The trial was performed at the Department of Gastroenterology and Hepatology at Tokyo Medical University in Japan from December 2008 until December 2011 under the cancer research project group of Tokyo Medical University.
The sample size calculations by a two-tailed test indicated that approximately 30 patients would be required for evaluation of an adverse event. The settings were α = 0.05 and β = 0.20 when π0 = 0.10 and π = 0.30 (the predictive value of the complication was set at 10%). If it were more than 30%, the research would be judged to be too dangerous and halted.
Thirty patients with unresectable PC were included in this study (19 men and 11 women), which ages ranging from 44 to 85 years old (mean 64.3 ± 1.5). Patient characteristics are shown in Table 1. According to the UICC guidelines, of the 30 patients, 16 were in stage III and 14 were in stage IV. The tumor was located in the head of the pancreas in 13 cases, uncus in 4 cases, body in 9 cases, tail of the pancreas in 1 case, and residual pancreas after surgery in 3 cases. Performance status was mostly 0 to 1, as indicated in Table 1. The occasionally overlapping therapies before HIFU included 3 operations, 28 chemotherapy treatments, 4 radiation treatments, 5 interventional radiology treatments, and 1 best supportive care (BSC) treatment.
|Number of cases||30|
|Age (yr)||64.3 ± 1.5 SD|
|Performance status (0/1/2/3/4)||18/8/ 3/1/0|
|Location (head/uncus/body/tail/others)||13/4/9/1/ 3|
|Mean tumor size (mm)||31.67 ± 1.7 SD|
In patients with unresectable progressive PC including recurrence PC after surgery, where standard therapy was not effective or suitable, where pain control was defective, or a combination of these.
The inclusion criteria were as follows: (1) age ≥ 20 years old; (2) status of former therapy is indeterminate; (3) if previously treated with radiation therapy, the patient must wait for at least 4 wk; (4) for other therapies, a waiting period of 4 wk may be required in order to avoid affecting the study; (5) the functions of the main internal organs (heart, liver, lung, and kidney) were stable; (6) WBC ≥ 2000/μL, PLT ≥ 5 × 104/μL; (7) a survival period of at least 4 weeks was anticipated; (8) visualization of the lesion is possible by ultrasound (US); and (9) an adequate acoustic window for treatment is available and the depth of the tumor is within 2 to 10 cm from the skin surface.
All patients provided written informed consent (IC) before admission into the trial. The Institutional Review Board in our institution reviewed and approved the trial.
The exclusion criteria were as follows: (1) a known or possible malignant tumor in other internal organs; (2) a known or potential pregnancy; (3) active inflammation or infection is present; (4) obstructive jaundice is present (although acceptable after drainage); (5) serious cardiopathy or encephalopathy is present; (6) coagulopathy is present or expected, such as in cases of antiplatelet therapy or anticoagulant therapy; (7) a physician assessed a patient as being an improper subject for this research; (8) a tumor embolism was present in the inferior vena cava; and (9) a calcified lesion was present in a major artery (unless it could be avoided).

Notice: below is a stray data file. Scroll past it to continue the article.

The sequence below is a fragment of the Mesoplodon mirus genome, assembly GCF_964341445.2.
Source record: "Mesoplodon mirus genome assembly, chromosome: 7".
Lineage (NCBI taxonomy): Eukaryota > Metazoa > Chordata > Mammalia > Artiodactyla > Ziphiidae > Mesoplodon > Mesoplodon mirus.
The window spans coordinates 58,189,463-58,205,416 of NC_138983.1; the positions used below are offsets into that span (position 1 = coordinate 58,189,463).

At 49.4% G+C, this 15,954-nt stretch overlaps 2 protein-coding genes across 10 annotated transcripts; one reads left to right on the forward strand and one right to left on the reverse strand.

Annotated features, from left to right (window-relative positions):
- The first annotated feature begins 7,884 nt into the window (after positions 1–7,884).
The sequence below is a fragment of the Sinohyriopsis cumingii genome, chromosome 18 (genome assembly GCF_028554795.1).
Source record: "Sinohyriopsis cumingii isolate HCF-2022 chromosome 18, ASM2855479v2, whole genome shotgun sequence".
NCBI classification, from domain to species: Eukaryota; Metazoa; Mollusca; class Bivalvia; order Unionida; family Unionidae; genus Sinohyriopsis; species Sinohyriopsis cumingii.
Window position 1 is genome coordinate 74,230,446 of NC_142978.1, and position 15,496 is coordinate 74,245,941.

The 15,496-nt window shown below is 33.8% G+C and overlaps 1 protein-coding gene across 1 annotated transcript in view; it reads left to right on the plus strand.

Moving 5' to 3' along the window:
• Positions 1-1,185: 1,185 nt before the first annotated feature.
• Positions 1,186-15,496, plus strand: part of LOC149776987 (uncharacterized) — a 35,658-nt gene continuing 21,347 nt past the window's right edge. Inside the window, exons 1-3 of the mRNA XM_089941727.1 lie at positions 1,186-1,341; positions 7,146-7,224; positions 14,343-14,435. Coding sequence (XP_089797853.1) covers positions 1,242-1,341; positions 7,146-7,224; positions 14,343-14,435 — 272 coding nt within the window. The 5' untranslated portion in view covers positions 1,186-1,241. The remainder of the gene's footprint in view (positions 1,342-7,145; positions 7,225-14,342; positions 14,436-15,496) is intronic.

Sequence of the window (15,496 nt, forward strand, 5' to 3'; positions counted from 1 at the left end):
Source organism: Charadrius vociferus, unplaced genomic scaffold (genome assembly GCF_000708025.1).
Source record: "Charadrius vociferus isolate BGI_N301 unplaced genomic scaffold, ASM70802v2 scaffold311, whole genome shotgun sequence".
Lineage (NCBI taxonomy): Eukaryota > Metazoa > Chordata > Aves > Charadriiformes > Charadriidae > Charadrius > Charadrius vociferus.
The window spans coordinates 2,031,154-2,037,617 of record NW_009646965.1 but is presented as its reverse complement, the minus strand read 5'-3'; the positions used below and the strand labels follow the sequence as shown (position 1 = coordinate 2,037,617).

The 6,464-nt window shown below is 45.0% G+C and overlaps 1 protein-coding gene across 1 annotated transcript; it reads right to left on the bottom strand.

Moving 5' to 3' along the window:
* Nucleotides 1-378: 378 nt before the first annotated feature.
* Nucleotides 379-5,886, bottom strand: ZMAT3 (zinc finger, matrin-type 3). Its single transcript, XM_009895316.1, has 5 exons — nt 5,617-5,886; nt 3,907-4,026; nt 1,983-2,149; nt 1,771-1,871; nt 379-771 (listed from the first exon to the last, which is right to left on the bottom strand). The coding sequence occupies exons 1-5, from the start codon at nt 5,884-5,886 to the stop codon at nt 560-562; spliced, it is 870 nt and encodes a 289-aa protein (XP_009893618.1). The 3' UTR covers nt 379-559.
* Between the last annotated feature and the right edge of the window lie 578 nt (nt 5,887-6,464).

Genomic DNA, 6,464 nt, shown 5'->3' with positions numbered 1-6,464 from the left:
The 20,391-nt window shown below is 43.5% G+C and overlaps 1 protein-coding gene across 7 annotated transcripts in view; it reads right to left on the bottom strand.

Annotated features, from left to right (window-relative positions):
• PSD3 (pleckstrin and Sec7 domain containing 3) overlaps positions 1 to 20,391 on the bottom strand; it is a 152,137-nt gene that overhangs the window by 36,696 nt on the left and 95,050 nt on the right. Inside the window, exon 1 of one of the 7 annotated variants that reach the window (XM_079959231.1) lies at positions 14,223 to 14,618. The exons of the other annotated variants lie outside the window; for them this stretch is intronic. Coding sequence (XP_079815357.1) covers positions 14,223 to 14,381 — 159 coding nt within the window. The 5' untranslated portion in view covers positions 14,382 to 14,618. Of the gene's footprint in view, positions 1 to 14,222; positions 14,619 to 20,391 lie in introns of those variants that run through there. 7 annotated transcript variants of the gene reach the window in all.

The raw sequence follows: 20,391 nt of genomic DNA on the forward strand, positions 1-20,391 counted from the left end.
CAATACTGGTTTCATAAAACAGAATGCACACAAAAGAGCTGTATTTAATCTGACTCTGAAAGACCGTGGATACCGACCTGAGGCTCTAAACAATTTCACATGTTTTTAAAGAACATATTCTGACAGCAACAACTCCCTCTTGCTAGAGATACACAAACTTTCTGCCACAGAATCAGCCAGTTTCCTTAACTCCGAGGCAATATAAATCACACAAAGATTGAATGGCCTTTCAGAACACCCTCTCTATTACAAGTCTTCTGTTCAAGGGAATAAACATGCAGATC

A patient who met the above criteria for this research was contacted by the diagnostic imaging committee, which then evaluated the imaging data and confirmed the patient’s suitability. When a favorable decision was made, the patient was given a registration number and entered the study.
The HIFU therapeutic system used was the Model FEP-BY02 HIFU system (Yuande Bio-Medical Engineering, Beijing, China) (Figure 1). The FEP-BY Series HIFU therapeutic system has the capacity to convey HIFU from an external source deep into tissue, with a large convergence angle. The aperture of the ultrasound array is 37 cm, the radius of curvature is 25.5 cm, and there is an array of 251 elements (1.1 MHz frequency). The focus is oval in shape, with a short axis of approximately 3 mm and a long axis of 10 mm (Figures 2 and 3). There was no anesthesia or sedation required during the entire treatment procedure (Figure 4).
The position and size of the tumor and its relationship to the contiguous organ were determined by imaging ultrasonography prior to therapy. The intestinal cavity of the patients was cleansed by fasting. During therapy, the patient lied supine on the treatment table. The system has 2 transducers, with the upper transducer being used for PC. The B-mode ultrasound was used to define the target area, therapeutic range, therapeutic layers, and power. The therapy was planned and performed using a dot accumulation type (i.e., the line is formed by dots, the plane by lines, and the space by planes). After a treatment area was focused, an echo probe was scanned in accordance with the size of the tumor from front to back, from right to left, and from top to bottom; the focal zone was set up in advance. The detailed parameters as follows: (1) the distance between dots was 0.2-0.3 cm; (2) the focal area was extended 1 cm out of the tumor boarder; and (3) the distance between planes was 0.5-1.0 cm. The therapeutic probe was then moved according to the planned procedure. The number of treatments per individual patient was dependent upon tumor size.